Anyway, this widespread belief infuriated professor Pullum so much that he ranted for pages about this, lamenting over "falling standards in academia" and the "tendency toward fundamentally anti-intellectual (!) "gee-whiz" mode of discourse and increasing ignorance of scientific thought (!!) He also says that even "if there were large number of root for different snow types, discussing it would not be intellectually interesting, it would be most mundane and unremarkable fact." . This is followed by the argument about different professions (horse breeders, botanists, printers, interior decorators are mentioned) developing various words for the things within their respective areas (which seems irrelevant here, because when snow falls it's everyone's business :)) : "If these obvious truths of specialization are supposed to be interesting facts about language, thought and culture, then I'm sorry, but include me out."

The lexical choice isn't that mundane thing to me as professor Pullum's find it to be, on the contrary. To take an example from this essay, I find it interesting that Pullum included "blizzard" in the list of words that can be used as alternatives to "snow" in English:
"I recall the stuff in question being called snow when fluffy and white, slush when partly melted, sleet when falling in half-melted state, and blizzard when pelting down hard enough to make driving dangerous."
Unlike professor Pullum, in my 6.0 years experience of struggling to learn English, I can't recall that I've ever thought of "blizzard" as a type of snow. Including "blizzard" in the list of the words describing the "stuff in question" the author contradicted himself, showing that he struggled to find another word to corroborate the claim about "anti-intellectual" and false character of the hoax about Eskimos' words for snow. While the words "snow", "sleet" and "slush" may be used to describe the property of (similar) "stuff", a substance that falls or is on the ground, the word "blizzard", (at least for me, a struggling ESL learner) doesn't entail the meaning of a property of a substance, denoting weather condition, specifically, kind of a storm, and therefore doesn't belong to the group of the stuff in question, simply because it is not a stuff, in question or otherwise. "Blizzard" is a snowstorm which means that, speaking from the anti-intellectual point of view, belongs to storms: snowstorm, hailstorm, rainstorm, sandstorm, thunderstorm etc.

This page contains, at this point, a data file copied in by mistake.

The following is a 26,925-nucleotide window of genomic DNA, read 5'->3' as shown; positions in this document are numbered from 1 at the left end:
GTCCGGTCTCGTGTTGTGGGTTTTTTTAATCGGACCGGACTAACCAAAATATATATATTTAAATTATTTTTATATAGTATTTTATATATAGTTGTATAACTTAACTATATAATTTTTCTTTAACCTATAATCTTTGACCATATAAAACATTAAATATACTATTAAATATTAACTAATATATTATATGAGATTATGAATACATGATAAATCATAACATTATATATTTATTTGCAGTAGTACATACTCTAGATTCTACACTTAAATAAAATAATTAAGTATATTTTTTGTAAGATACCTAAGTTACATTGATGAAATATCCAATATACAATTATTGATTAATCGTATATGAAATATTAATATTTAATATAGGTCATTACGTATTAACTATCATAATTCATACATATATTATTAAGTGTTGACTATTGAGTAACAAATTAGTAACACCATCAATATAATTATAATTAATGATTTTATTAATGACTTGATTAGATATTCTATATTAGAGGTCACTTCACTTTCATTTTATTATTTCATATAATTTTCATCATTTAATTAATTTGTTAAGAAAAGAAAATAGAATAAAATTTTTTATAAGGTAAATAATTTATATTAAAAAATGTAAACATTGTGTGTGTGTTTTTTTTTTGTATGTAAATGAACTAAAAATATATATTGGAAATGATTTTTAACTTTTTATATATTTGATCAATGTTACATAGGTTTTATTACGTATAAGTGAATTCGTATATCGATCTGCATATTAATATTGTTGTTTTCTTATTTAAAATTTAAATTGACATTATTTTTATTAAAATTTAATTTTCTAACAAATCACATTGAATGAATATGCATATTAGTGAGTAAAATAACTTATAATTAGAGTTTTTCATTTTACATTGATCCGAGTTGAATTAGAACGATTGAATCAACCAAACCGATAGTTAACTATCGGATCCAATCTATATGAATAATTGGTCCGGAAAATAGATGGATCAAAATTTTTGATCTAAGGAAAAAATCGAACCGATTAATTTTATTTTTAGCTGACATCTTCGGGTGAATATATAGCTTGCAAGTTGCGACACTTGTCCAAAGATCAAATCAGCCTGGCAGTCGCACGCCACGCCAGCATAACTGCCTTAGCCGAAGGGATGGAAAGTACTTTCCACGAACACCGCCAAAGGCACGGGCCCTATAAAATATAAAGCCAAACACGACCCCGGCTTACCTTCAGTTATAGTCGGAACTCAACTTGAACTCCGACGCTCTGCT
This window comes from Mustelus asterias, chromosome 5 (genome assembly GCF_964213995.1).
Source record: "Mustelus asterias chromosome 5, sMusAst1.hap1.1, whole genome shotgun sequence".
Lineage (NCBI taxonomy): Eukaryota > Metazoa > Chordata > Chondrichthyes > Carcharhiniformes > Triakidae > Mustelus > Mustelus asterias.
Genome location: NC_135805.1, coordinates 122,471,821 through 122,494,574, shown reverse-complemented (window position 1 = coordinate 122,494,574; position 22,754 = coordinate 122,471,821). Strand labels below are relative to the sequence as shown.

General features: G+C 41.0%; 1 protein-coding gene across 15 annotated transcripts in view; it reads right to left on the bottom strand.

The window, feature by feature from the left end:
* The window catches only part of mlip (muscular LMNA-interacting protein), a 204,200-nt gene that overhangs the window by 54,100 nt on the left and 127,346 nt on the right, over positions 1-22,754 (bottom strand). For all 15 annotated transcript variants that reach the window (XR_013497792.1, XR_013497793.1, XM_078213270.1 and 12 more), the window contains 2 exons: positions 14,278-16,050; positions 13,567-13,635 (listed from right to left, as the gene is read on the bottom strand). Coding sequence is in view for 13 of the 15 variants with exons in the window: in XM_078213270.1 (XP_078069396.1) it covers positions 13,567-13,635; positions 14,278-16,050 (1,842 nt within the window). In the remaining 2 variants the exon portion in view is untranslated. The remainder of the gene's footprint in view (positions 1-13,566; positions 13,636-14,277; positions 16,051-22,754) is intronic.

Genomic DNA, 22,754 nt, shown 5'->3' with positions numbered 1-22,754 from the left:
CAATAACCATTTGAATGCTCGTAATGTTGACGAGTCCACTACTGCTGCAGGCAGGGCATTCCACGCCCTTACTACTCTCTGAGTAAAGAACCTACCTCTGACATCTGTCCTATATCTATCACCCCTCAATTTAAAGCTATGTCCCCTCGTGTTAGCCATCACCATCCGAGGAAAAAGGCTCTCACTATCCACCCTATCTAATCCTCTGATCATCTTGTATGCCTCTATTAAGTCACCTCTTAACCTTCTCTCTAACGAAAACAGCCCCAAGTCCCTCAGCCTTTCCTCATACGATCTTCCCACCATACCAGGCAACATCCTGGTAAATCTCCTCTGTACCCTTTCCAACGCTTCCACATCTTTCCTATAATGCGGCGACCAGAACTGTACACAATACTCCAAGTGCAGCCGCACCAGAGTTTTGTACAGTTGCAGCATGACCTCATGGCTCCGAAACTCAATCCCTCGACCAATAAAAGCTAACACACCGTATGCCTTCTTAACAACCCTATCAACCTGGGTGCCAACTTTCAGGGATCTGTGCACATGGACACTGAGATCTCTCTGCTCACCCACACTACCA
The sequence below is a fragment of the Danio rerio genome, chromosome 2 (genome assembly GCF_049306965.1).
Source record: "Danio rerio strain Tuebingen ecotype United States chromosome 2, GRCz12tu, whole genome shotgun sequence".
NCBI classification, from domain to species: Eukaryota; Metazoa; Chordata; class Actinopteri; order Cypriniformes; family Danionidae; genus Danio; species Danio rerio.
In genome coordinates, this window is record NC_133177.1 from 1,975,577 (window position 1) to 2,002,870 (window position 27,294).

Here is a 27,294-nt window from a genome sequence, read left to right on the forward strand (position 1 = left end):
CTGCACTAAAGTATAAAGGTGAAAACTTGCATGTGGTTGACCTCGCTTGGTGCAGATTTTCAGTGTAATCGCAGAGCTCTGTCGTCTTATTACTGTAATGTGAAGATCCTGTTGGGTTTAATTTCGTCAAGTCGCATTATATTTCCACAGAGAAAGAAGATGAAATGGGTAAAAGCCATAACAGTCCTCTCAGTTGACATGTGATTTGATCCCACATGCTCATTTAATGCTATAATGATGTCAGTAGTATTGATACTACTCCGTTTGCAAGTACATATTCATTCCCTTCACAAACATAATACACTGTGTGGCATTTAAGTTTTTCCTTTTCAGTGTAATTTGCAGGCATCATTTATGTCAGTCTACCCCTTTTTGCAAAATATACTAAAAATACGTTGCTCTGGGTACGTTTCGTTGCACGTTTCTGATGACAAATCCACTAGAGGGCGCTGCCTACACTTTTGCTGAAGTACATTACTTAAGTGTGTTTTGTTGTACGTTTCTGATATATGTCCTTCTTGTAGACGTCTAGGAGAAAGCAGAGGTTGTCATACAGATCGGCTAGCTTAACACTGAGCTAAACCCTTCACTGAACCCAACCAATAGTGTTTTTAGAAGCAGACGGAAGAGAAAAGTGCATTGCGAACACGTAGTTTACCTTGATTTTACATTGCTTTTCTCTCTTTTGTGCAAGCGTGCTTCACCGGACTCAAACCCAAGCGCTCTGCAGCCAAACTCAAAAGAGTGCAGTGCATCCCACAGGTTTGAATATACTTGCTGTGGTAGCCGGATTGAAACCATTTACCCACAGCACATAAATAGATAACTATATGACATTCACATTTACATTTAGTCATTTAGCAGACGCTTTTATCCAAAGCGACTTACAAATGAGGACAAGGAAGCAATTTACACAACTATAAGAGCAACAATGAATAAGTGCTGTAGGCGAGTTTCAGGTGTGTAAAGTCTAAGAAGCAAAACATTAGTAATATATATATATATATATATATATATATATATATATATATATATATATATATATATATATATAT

I hope WWs will give a bit of thought to this anti-intellectual topic and discuss the stuff in question.
Last edited by dante on Thu Apr 05, 2012 6:42 pm, edited 1 time in total.
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Re: The Great Eskimo Hoax & Style, lessons in clarity and grace

Post by dante » Thu Apr 05, 2012 6:14 pm

Here are some anti-intellectual dictionary definitions for the word "blizzard" :

Collins dictionary
noun

a strong bitterly cold wind accompanied by a widespread heavy snowfall

Britannica
blizzard, severe weather condition that is distinguished by low temperatures, strong winds, and large quantities of either falling or blowing snow.

Wikipedia
A blizzard is a severe snowstorm characterized by strong winds and low temperature

Yourdictionary
noun

a severe snowstorm characterized by cold temperatures and heavy drifting of snow
Google dictionary
A severe snowstorm with high winds and low visibility

Macmillan dictionary

a storm with a lot of snow and strong winds

Cambridge advanced learner's dictionary


a severe snow storm with strong winds
Oxford dictionary online ODO
a severe snowstorm with high winds and low visibility.

Merriam Webster dictionary
1. a long severe snowstorm

2. an intensely strong cold wind filled with fine snow

Free dictionary
a. A violent snowstorm with winds blowing at a minimum speed of 35 miles (56 kilometers) per hour and visibility of less than one-quarter mile (400 meters) for three hours.
b. A very heavy snowstorm with high winds.
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Re: The Great Eskimo Hoax & Style, lessons in clarity and grace

Post by Erik_Kowal » Thu Apr 05, 2012 6:49 pm